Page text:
Every ten minutes or so, pull 'em up. Wear leather work gloves if you like your skin. Give a good, strong initial yank, and keep the rope coming in steady so the bastards can't escape the net. They are quick. Bring a good flashlight so you can check the net just above the water, save yourself the extra 20 or 30 feet of line pull up to the pier if the net's empty (500 out of 1000 pulls), contains only junk like moray eels or seaweed (400 out of 1000 pulls), or only obviously small lobster (99 out of 1000 pulls). You only need to pull it all the way up on that 1 out of 1000 pulls where there's one that even looks close to being a keeper.

    (I've hooped 3 or 4 times a season for about the last 10 years, and in all that time I've gotten three keepers. Please don't plan on feeding the family with this hobby! The kids always find it fun though, 'cause you never know what you'll pull up, and you meet many "interesting" people on the pier at night.)

    If you'll be hooping off a boat, your chances improve greatly because you can maneuver to the spots where rock meets sand, that's where they REALLY like to hang out.

    A good place to get more of your Q's answered on this is www.sdfish.com

    Good luck!
    Nice breakdown on hooping for lobster. Three keepers in the last 10yrs?? I'll stick with crabbing!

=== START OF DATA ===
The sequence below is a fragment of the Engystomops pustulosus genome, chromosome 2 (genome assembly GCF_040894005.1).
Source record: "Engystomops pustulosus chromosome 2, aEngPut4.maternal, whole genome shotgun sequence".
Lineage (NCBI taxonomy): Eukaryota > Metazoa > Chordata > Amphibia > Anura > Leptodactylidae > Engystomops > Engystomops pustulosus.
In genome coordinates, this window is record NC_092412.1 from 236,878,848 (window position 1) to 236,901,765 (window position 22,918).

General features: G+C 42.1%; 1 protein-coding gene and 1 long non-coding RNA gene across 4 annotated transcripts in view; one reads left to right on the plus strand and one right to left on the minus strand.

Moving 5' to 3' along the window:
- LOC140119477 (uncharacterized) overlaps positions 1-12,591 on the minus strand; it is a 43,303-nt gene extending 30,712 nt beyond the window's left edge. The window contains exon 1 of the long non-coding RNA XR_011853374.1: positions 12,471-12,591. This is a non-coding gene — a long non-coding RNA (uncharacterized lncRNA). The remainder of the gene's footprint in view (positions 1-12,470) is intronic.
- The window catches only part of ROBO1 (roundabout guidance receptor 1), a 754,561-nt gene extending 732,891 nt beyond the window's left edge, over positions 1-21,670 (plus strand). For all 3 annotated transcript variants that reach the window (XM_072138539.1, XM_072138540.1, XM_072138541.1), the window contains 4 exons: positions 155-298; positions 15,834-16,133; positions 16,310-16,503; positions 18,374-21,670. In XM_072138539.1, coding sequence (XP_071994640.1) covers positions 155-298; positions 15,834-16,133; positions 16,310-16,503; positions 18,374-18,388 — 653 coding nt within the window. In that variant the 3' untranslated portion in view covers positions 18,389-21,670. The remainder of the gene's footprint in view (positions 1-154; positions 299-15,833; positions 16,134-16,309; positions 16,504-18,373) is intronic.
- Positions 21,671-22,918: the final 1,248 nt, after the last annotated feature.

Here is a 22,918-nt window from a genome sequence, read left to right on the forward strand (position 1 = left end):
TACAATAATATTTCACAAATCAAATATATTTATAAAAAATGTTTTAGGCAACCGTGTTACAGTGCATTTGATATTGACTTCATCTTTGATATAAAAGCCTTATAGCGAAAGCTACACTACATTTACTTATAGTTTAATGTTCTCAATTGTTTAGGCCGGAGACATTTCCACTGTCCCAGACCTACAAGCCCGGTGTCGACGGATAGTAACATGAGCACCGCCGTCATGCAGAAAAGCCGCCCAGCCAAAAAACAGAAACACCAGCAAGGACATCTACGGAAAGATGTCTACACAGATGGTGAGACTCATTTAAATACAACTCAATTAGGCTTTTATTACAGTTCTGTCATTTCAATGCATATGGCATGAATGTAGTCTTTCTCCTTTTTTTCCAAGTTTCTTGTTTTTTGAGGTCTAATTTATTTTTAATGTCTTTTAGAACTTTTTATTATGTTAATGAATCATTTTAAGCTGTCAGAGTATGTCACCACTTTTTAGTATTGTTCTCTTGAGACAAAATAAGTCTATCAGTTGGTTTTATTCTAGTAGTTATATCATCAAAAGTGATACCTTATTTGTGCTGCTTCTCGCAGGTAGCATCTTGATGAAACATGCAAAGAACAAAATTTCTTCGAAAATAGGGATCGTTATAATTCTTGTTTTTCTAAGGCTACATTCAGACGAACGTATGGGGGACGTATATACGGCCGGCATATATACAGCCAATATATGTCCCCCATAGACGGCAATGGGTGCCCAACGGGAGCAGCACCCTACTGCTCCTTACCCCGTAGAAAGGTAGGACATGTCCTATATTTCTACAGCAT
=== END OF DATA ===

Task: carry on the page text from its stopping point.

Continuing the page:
9. #9

    Default Re: Best bait for lobster in so California

    We usually use Spanish Mackerel that we buy off the bait barge. Your best off using a bait cage like these zip tied to the hoop net. This helps keeping the seals from stealing your bait. My brother and I go out in the L.A. Harbor usually twice a month during the season and average around 4 keeper bugs each time. Makes for a great BBQ the next day. Just be careful because it's an addicting hobby.

  10. #10
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    Default Re: Best bait for lobster in so California

    Quote Originally Posted by hotrod100 View Post
    We usually use Spanish Mackerel that we buy off the bait barge. Your best off using a bait cage like these zip tied to the hoop net. This helps keeping the seals from stealing your bait. My brother and I go out in the L.A. Harbor usually twice a month during the season and average around 4 keeper bugs each time. Makes for a great BBQ the next day. Just be careful because it's an addicting hobby.
    There ya go. Get after 'em on a boat instead of off the pier and your chances of nabbing keepers greatly improve.

    During my vessel's current overhaul, I'm putting in some LED cabin lights, a few extra cleats, and some other amenities that will make hooping off the boat at night a better proposition for me.

  11. #11
    Vice Admiral CheapboatKev's Avatar